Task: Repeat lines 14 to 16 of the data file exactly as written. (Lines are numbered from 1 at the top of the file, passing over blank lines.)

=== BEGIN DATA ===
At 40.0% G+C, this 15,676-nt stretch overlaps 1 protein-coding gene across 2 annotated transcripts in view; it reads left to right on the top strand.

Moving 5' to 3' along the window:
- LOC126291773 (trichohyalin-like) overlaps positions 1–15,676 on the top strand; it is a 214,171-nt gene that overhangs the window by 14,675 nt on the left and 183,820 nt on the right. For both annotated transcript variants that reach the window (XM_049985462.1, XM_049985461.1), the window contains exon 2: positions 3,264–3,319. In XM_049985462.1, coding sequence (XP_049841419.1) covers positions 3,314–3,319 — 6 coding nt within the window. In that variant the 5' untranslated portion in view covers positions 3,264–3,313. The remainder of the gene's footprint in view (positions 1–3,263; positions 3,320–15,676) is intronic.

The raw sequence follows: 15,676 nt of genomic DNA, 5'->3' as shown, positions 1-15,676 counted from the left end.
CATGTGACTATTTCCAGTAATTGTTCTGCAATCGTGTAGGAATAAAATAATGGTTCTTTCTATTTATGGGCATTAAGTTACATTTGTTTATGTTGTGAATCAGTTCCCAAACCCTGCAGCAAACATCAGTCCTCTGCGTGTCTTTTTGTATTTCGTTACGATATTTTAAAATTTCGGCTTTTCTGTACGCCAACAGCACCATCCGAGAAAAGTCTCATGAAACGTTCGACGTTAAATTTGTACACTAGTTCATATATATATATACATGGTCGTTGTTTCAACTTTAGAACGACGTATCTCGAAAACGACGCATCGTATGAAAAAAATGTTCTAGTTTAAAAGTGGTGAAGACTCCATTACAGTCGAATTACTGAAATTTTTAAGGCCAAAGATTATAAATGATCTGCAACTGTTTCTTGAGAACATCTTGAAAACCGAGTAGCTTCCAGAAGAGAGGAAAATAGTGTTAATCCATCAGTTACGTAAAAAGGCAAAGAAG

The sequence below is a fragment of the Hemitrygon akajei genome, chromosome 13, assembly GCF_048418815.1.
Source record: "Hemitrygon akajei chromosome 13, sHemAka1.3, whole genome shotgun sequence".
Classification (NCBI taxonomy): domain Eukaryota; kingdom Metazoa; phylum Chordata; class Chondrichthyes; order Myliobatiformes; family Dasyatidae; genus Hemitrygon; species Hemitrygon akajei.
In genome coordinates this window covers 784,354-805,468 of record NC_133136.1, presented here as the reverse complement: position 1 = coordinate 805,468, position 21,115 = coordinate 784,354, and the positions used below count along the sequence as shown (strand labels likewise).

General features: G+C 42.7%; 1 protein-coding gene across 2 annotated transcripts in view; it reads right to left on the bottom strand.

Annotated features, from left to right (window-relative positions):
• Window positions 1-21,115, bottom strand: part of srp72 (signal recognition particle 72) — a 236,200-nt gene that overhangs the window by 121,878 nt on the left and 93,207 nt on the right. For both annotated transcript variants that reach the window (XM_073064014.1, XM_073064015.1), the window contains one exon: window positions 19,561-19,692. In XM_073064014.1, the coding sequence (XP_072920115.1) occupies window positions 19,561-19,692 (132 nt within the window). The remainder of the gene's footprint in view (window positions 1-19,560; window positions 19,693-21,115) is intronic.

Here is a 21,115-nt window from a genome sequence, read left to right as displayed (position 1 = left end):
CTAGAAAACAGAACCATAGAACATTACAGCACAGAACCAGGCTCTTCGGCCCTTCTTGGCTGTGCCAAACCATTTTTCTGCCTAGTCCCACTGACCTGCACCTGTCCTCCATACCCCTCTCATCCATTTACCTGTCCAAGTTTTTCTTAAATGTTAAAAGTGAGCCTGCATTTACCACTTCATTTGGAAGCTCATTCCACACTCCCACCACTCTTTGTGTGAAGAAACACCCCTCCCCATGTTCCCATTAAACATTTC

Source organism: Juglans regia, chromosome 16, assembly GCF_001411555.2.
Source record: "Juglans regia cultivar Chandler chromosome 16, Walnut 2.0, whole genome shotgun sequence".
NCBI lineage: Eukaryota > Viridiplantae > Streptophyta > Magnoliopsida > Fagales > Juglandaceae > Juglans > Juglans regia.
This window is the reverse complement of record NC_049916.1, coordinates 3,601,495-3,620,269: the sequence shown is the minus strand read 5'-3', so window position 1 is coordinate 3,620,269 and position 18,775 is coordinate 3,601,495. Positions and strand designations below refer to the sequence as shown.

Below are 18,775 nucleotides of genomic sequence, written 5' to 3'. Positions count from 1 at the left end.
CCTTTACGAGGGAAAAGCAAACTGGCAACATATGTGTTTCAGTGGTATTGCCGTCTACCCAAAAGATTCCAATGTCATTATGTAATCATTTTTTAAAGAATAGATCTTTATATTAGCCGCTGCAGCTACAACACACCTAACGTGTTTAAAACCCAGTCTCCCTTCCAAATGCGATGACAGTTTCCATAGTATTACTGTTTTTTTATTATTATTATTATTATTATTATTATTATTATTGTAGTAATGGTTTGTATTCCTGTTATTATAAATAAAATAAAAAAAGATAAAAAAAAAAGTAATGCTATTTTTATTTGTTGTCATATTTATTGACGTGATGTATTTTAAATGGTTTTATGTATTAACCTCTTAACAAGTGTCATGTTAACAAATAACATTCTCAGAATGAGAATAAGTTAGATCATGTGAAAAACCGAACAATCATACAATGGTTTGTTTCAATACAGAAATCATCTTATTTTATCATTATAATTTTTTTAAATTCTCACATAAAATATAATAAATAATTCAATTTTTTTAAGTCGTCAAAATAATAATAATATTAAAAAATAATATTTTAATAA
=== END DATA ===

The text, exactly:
CTAGAAAACAGAACCATAGAACATTACAGCACAGAACCAGGCTCTTCGGCCCTTCTTGGCTGTGCCAAACCATTTTTCTGCCTAGTCCCACTGACCTGCACCTGTCCTCCATACCCCTCTCATCCATTTACCTGTCCAAGTTTTTCTTAAATGTTAAAAGTGAGCCTGCATTTACCACTTCATTTGGAAGCTCATTCCACACTCCCACCACTCTTTGTGTGAAGAAACACCCCTCCCCATGTTCCCATTAAACATTTC

Source organism: Juglans regia, chromosome 16, assembly GCF_001411555.2.
Source record: "Juglans regia cultivar Chandler chromosome 16, Walnut 2.0, whole genome shotgun sequence".